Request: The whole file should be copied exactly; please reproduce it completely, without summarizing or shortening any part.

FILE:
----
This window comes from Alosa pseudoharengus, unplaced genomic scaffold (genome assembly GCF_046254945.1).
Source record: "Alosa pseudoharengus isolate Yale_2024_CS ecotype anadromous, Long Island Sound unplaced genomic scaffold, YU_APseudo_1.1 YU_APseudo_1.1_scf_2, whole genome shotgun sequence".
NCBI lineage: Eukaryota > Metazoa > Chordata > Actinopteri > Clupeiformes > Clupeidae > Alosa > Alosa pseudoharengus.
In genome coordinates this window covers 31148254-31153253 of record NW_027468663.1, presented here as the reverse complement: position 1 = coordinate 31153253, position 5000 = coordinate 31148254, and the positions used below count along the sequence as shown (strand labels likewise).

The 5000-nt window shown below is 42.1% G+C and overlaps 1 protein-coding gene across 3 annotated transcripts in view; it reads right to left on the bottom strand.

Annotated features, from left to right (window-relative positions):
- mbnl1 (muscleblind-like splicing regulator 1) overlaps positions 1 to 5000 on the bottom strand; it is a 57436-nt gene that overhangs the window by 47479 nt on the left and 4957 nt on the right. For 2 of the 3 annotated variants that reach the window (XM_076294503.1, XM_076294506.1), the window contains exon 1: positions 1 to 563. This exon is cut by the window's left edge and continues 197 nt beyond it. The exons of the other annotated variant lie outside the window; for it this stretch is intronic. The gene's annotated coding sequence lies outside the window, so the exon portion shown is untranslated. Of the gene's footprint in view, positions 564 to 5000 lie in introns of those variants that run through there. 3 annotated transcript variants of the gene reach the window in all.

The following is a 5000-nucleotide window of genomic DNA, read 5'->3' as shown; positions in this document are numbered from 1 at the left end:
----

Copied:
This window comes from Alosa pseudoharengus, unplaced genomic scaffold (genome assembly GCF_046254945.1).
Source record: "Alosa pseudoharengus isolate Yale_2024_CS ecotype anadromous, Long Island Sound unplaced genomic scaffold, YU_APseudo_1.1 YU_APseudo_1.1_scf_2, whole genome shotgun sequence".
NCBI lineage: Eukaryota > Metazoa > Chordata > Actinopteri > Clupeiformes > Clupeidae > Alosa > Alosa pseudoharengus.
In genome coordinates this window covers 31148254-31153253 of record NW_027468663.1, presented here as the reverse complement: position 1 = coordinate 31153253, position 5000 = coordinate 31148254, and the positions used below count along the sequence as shown (strand labels likewise).

The 5000-nt window shown below is 42.1% G+C and overlaps 1 protein-coding gene across 3 annotated transcripts in view; it reads right to left on the bottom strand.

Annotated features, from left to right (window-relative positions):
- mbnl1 (muscleblind-like splicing regulator 1) overlaps positions 1 to 5000 on the bottom strand; it is a 57436-nt gene that overhangs the window by 47479 nt on the left and 4957 nt on the right. For 2 of the 3 annotated variants that reach the window (XM_076294503.1, XM_076294506.1), the window contains exon 1: positions 1 to 563. This exon is cut by the window's left edge and continues 197 nt beyond it. The exons of the other annotated variant lie outside the window; for it this stretch is intronic. The gene's annotated coding sequence lies outside the window, so the exon portion shown is untranslated. Of the gene's footprint in view, positions 564 to 5000 lie in introns of those variants that run through there. 3 annotated transcript variants of the gene reach the window in all.

The following is a 5000-nucleotide window of genomic DNA, read 5'->3' as shown; positions in this document are numbered from 1 at the left end: